healthcare waste and harm by keeping abreast of the latest literature
regarding the latest measures, standards, and safe practices for
healthcare-acquired infections and hospital-acquired conditions.

·Regular reviews of patients with health-care associated infections, with
direct attention to the attributable cost of treatment and how financial
waste and harm to patients may be avoided, may provide hospital leaders
with new insights for improvement. ·If hospitals developed their own risk
scenarios to determine impact of harm and waste from hospital-acquired
conditions in addition to impact scenarios for specific processes through
technology and process innovations, they would have more clear guidance for
improvement efforts. Tools such as impact calculators, performance models,
and simulated patient trajectories are no more tied to the reality of
running a hospital or treating a patient as jet simulator metrics are to
taking a real flight with real weather and real aircraftVthey provide a
view to enhance decision making but do NOT provide the answers.

CONCLUSIONS: The final result of this project was to demonstrate a
prototype leadership decision-support investment model approach that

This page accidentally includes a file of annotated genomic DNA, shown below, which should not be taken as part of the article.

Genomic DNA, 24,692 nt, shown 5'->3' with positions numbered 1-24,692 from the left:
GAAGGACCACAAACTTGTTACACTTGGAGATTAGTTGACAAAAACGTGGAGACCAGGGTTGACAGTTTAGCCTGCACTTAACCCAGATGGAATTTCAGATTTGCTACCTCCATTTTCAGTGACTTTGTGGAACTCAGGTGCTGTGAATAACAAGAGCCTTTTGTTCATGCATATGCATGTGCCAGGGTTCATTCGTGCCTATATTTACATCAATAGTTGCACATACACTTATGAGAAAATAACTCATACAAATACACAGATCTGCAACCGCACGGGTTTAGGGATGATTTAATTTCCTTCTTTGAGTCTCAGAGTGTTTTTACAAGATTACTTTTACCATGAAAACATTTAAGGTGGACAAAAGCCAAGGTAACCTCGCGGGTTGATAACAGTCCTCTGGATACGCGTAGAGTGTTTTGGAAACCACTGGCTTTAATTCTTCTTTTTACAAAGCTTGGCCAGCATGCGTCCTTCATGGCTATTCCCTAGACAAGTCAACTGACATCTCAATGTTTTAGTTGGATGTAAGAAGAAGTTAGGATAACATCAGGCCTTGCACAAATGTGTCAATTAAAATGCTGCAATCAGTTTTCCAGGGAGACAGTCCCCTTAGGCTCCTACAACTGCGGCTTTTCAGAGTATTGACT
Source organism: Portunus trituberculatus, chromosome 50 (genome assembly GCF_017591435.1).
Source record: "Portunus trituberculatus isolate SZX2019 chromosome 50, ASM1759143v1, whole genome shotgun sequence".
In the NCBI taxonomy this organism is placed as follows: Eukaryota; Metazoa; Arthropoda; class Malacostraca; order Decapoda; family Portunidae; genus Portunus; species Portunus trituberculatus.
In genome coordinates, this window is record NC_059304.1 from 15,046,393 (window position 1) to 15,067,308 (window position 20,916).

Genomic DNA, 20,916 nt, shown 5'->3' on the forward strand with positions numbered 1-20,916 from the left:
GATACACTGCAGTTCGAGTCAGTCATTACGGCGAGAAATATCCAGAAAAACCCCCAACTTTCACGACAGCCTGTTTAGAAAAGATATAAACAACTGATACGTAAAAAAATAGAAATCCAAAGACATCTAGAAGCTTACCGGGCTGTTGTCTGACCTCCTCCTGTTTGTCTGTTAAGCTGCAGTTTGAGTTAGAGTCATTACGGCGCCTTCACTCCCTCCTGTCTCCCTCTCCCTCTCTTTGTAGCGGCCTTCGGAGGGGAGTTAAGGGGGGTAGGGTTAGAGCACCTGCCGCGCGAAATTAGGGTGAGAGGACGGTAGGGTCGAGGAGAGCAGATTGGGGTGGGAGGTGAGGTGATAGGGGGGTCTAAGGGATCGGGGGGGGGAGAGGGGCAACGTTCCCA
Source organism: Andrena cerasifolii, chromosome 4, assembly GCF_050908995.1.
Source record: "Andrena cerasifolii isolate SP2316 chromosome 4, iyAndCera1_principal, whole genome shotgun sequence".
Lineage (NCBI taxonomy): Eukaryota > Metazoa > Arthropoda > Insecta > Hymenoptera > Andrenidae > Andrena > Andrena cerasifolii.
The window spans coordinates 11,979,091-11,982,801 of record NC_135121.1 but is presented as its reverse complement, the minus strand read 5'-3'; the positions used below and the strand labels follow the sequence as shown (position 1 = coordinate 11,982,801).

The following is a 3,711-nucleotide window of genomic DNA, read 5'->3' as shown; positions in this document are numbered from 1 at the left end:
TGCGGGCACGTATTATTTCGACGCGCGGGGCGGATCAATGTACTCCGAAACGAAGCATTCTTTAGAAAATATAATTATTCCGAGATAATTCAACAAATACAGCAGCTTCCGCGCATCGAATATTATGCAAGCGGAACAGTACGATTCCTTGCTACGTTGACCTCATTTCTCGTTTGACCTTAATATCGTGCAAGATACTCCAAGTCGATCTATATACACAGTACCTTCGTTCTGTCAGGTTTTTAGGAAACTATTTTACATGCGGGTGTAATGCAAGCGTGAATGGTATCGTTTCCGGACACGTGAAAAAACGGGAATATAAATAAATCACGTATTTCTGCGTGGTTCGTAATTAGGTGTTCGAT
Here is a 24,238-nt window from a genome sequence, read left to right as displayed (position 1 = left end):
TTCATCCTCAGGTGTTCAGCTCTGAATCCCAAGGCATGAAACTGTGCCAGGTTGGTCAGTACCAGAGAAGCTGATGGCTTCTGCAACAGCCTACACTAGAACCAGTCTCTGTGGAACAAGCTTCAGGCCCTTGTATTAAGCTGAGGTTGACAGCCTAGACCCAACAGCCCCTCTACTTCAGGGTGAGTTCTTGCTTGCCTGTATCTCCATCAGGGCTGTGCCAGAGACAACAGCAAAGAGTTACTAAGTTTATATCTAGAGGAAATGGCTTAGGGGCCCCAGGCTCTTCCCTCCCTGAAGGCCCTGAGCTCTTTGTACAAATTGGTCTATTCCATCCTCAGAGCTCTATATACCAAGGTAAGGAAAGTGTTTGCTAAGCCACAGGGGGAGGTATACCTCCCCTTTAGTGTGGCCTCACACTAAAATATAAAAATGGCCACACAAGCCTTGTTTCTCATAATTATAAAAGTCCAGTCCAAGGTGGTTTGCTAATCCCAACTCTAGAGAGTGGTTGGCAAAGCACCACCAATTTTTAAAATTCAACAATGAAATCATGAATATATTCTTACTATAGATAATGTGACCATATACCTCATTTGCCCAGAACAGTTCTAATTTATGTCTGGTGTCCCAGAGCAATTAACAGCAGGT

addresses clinical, operational, and financial performance for typical
hospitals.

http://www.ncbi.nlm.nih.gov/pubmed/22785347
__________________________________________________________________
________________________________*_________________________________

10. Abstract: Detection of hepatitis C virus transmission using DNA mass
spectrometry
__________________________________________________________________
http://www.ncbi.nlm.nih.gov/pubmed/23300164

J Infect Dis. 2013 Jan 8.

Detection of hepatitis C virus transmission using DNA mass spectrometry.

Ganova-Raeva LM, Dimitrova ZE, Campo DS, Yulin L, Ramachandran S, Xia GL,
Honisch C, Cantor CR, Khudyakov YE.

Molecular Epidemiology and Bioinformatics Laboratory, Division of Viral
Hepatitis, Centers for Disease Control and Prevention, 1600 Clifton Rd. NE,
MS A-33, Atlanta, Georgia 30329, USA.

The molecular detection of transmission of rapidly mutating pathogens such
as hepatitis C virus (HCV) is commonly achieved by assessing the genetic
relatedness of strains among infected patients. We describe the development
of a novel mass spectrometry (MS)-based approach to identification of HCV
transmissions. MS was used to detect products of base-specific cleavage of
RNA molecules obtained from HCV PCR fragments.

The MS-peak profiles (MSPs) were found to reflect variation in the HCV